Bishop Fleming’s Homily at Novena to St. Maria Goretti in Collooney
“The Door of Mercy is always open to everyone.”
This is the theme given to me at the beginning of this Novena.
Some years ago I drove down to Nettuno from Rome. I visited the home of Maria Goretti and I will never forget the effect that my visit had on me. I understood for the first time what happened to this young girl in this farming area south of Rome. This wasn’t a case of ‘date rape’ or an attack by a stranger. She died at the hands of the boy next door, with whom she had supper every evening. She was twelve years old. He was twenty. Portrayed as famous for defending her virtue, for me, her greatness lies in the chain of acts of mercy and forgiveness which she began.
Maria Goretti lived with her family in a two story farmhouse out in the countryside. The entire ground floor was given over as a shed for the cattle, a shelter from the heat in summer and the cold in winter. The first floor was divided in two. Maria’s family lived in one half and the Serenellis’ lived in the other. A door from each living space opened into a common eating area where both families came together for supper each evening. In that farmhouse, therefore, you had two families, living under the one roof, in constant, daily contact with each other. And you know what happened; Allesandro from one half of the house killed Maria from the other. For me the appalling tragedy was not only Maria’s death but the destruction of the warm, friendly relationship between two families living under the same roof. Suddenly, in the course of a few minutes, the peace and harmony which they enjoyed was shattered. Maria was dead and Alessandro was in hiding. The open doors which saw the two families living together in peace were shut with a loud bang.
But no sooner were they shut than the first attempt to open them again arose with Maria’s forgiveness of Alessandro as she lay dying in hospital. They opened further when, having been released from jail, Alessandro went to her mother to ask forgiveness for what he had done and she gave him that forgiveness. The doors re-opened fully when, on the day of Maria’s canonization in Rome, Alessandro was invited to be present in St Peter’s Square. As it were, the door of tragedy, closed by death and violence became a holy door – a door of mercy and forgiveness.
The Open Door of mercy.
An open door, like the doors into that one common eating area in Nettuno, is a sign that everyone who comes to the door is welcome to enter. It says much the same as the light in the window which Mary Robinson made famous while she was President of Ireland. The Door of Mercy in every Cathedral, which was opened last November and which will remain open until next November, says to us, in particular, that everyone is welcome in the Church and should feel at home here. You will remember the scene in the Gospel where one day, when Jesus was asked where he lived by someone he casually met on a road in Judea; “Come and see, he replied; so they went and saw where he lived, and stayed with him the rest of the day.” (Jn 1. 38-39). The open Door of Mercy makes this invitation of Jesus real for us today. It is as if he is saying to us; ‘why don’t you come in, see where I live and stay for a while. No pressure. You are most welcome.’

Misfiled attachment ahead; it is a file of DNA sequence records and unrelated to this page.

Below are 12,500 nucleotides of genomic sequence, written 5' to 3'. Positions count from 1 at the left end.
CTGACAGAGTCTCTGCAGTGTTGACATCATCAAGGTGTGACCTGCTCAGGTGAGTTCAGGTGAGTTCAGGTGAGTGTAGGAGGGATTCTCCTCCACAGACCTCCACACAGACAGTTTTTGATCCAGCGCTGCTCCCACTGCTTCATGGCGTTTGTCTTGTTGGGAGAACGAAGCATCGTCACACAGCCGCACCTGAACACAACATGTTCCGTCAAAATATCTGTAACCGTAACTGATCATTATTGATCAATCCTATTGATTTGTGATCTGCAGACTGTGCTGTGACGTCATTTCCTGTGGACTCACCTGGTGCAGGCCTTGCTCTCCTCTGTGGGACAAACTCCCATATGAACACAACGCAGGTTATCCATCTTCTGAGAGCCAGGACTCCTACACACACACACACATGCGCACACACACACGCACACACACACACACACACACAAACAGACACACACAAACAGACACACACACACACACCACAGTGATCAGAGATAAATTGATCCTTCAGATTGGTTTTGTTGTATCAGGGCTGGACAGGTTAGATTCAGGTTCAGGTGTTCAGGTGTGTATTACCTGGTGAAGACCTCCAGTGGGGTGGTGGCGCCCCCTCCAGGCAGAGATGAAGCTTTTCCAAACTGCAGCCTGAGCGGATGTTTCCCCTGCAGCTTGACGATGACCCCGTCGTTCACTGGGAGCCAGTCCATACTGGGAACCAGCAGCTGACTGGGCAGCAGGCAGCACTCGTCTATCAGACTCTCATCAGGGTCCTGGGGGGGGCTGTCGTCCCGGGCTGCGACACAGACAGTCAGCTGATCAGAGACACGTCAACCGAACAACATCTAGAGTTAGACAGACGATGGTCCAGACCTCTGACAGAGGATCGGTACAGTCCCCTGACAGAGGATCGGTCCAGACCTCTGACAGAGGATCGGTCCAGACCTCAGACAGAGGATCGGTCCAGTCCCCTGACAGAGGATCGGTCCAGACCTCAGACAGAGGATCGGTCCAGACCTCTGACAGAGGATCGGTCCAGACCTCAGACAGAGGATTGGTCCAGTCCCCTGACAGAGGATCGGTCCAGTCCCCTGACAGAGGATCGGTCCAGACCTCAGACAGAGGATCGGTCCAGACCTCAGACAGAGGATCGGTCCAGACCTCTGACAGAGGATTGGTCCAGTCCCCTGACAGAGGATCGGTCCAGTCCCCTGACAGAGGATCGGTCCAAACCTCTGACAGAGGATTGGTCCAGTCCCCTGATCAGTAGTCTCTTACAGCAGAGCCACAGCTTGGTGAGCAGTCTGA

By making this year a Year of Mercy Pope Francis is also saying to each one of us; no matter how long it is since you were inside a church; no matter how far removed from the Church you feel yourself to be; no matter how unworthy you think you are, no matter how closed you feel the door might be, you are most welcome. Furthermore, he is saying to us that, no matter how far removed from the experience of everyday life it seems to be, it is in a Church, in this church here in Collooney, we will find the mercy of God. Pope Francis said; “It is indeed my wish that the Jubilee be a living experience of the closeness of the Father, whose tenderness is almost tangible, so that the faith of every believer may be strengthened” (Letter to Archbishop Fisichella)
The phrase which speaks volumes to me is that last one, where the Pope talks of ‘of the closeness of the Father, whose tenderness is almost tangible’.
When I think of Alessandro on the run, full of remorse for killing Maria, then returning, giving himself up and going to jail, coming back to ask her mother’s forgiveness and then giving his life to God as a Capuchin brother, I realize what the Pope is talking about; ‘the closeness of the Father, whose tenderness is almost tangible’. It was that closeness and that tenderness which inspired Alessandro to ask forgiveness and then dedicate his life to God.
The notion that the tenderness of God the Father is almost tangible, that you can almost touch it, seems distant from the faith experience of many people, especially young people, today. But for the Pope, it is real. It is as if God the Father is a young father, not an old man with a grey beard in the clouds, holding his small baby close to chest; filled with the joy of having become a father; full of tenderness. That’s the image of God I would like you to take away from this Novena and pass on to others. That was the experience of God that Alessandro had in the years after Maria’s death. For despite the murder of a young girl which he committed, he discovered the closeness and the tenderness of God’s love and forgiveness.
My prayer is that during this Year of Mercy and especially during these days of this Novena, each of us, in our own tin pot ways, may experience the closeness of God to us; a God whose tenderness is almost tangible.